Bus Time Route 2 (s) -2.23 -4.32 -2.96 -2.75
    Bus Time Route 24 (s) 0.38 1.46 2.51 -1.85
    Bus Time Route 46 (s) -3.07 -2.83 -1.49 -2.07

    Table 5.2 indicates the results of the CBA. All values refer to the two hour AM peak data collection period. All the monetary values are in ECU. The rates used for the CBA can be found in Table 3.1. For the SPOT based strategies in the AM Peak, the integrated strategy containing the Horizontal Queue Model, bus detection with TIRIS and Speed Advice using VMS is easily the most beneficial integrated strategy. Giving priority to buses always improves a strategy when combined with other components.

    Table 5.2 : SPOT based strategies for the AM Peak - Leeds

    Strategy       Cost (ECU)   Benefit over  % Benefit over
    (see Table                    standard        standard      
    4.1 for codes)                  SPOT            SPOT  
    B               26606.83       901.13          3.28      
    Q + B + S       26991.82       516.14          1.88
    Q + S           27042.12       465.84          1.69      
    B + S           27059.62       448.33          1.63      
    Q + B           27232.93       275.02          1.00      
    Q               27395.91       112.04          0.41      
    S               27829.06      -321.11         -1.17      
    A1              27878.04      -370.09         -1.35      
    A2              28188.33      -680.38         -2.47      
    The travel time figures dominate the costs associated with each strategy. Typically they are about ten times larger than the accident costs, twenty times larger than the fuel costs and a thousand times larger than the pollution emission costs. The CBA will therefore favour strategies which reduce travel time, with little regard for environmental or safety factors. Safety is a problem on the Dewsbury Road, having an accident rate of nearly double the national average for roads of its type. The CBA does not adequately reflect any improvements in safety. For this reason, the MCA is preferred.

     A multi-criteria analysis has been carried out using the MASCOT program [3]. This program comes with three sets of weights built-in that reflect the opinions of the values of "Official", "Environmental" and "Commercial" groups. This set of weights has been supplemented by some additional values for impacts not originally considered. As the results of the "Commercial" weights are very similar to those using the "Official" weights, only the "Official" weights are considered here. The weights and targets used can be found in Table 3.2.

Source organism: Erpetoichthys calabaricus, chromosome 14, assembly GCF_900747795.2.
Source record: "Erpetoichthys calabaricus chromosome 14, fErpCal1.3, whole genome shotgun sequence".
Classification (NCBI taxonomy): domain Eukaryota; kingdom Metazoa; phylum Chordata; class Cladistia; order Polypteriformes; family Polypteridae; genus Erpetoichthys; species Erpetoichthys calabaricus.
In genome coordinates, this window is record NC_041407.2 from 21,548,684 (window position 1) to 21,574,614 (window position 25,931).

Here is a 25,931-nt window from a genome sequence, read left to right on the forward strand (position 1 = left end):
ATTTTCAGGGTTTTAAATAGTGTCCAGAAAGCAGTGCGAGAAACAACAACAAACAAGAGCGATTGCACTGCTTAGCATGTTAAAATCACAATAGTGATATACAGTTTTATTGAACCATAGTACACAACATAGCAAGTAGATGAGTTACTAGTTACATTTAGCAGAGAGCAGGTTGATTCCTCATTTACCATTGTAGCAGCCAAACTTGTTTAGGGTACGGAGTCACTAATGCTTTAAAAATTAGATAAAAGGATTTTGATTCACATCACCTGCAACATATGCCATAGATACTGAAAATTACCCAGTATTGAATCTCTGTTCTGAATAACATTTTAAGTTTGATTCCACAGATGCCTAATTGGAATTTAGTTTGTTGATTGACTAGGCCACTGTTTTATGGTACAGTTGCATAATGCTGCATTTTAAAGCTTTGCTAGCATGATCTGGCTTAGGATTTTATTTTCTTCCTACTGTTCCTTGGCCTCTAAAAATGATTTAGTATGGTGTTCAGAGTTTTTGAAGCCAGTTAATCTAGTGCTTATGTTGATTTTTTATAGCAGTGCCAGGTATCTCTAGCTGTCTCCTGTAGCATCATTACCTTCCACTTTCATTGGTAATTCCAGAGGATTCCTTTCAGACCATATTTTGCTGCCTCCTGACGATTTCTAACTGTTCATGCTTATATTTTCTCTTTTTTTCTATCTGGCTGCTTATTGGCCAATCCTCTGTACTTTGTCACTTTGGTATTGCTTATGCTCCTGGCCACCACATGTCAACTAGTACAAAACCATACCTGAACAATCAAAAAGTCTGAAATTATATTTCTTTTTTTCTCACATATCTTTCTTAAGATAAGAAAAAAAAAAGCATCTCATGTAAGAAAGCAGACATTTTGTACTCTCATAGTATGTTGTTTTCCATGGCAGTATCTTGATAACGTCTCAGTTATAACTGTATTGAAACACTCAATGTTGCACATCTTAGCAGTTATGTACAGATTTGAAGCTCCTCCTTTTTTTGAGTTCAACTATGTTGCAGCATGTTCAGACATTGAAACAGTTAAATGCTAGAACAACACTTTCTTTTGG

For each integrated strategy three scores are obtained that relate to each of the three DRIVE goals of Safety, Efficiency and the Environment. These three scores can define a point on a three dimensional graph whose axes are the three DRIVE goals. By plotting each strategy in this way it becomes relatively easy to see the effects of integrating strategy components and to isolate families of strategies that have similar consequences. To aid strategy recognition, all the individual strategies are represented by a hollow symbol and all the integrated strategies by a solid or filled symbol.

    Click here for Figure 5.1

    Figure 5.1 : 3-D plot of the MCA of the SPOT based strategies

    For the SPOT based strategies the Q+B+S strategy comes out on top when using the "Environmental" weights and second with the "Official" weights. There is a cluster of strategies which are all good on safety, efficiency and the environment, these being Q+S, B+S and Q+B+S. For all the strategies, integration with Speed Advice improves safety without adversely affecting efficiency or the environment. Integration with bus priority does not have much effect. A sensitivity analysis has been carried out which reveals that it is very difficult to remove Q+B+S from its top position by changing the weights. The most likely change is to reduce the excessive speed weight by a factor of three, which puts the B strategy on top. Changes in scores can also change the rankings, however within the uncertainties associated with each score it is only possible to get either Q+S or B+S to replace Q+B+S as the top strategy.


    PRIMAVERA is looking for ways of integrating strategies to enhance their overall effect. The project objectives of efficiency, safety and environmental improvement clearly have conflicts and so do the policies of queue management, public transport priority and traffic calming.

     The simulation runs have shown that traffic can be calmed to a slow but constant speed, resulting in predictable platoons of traffic which are more easily managed by the ATT queue management strategies. This results in smoother flows of vehicles which produce less pollution and are less likely to produce conflicts with vulnerable road users. Integrated strategies that also give priority to public transport have been successfully designed. Synergy has been achieved.


    [1] Watson, S. et al., "Evaluation Methodology", Deliverable No. 11, DRIVE II Project V2016 - PRIMAVERA, 1993.

    [2] "EVA Manual", Technische Universität München, Munich, 1991.

    [3] Bonsall, P.W. et al., "MASCOT - A Decision Support System to Help in the Definition, Development and Ranking of Scheme Options" , Proceedings of 19th PTRC Summer Conference, Seminar G, London, 1991, pp.123-135.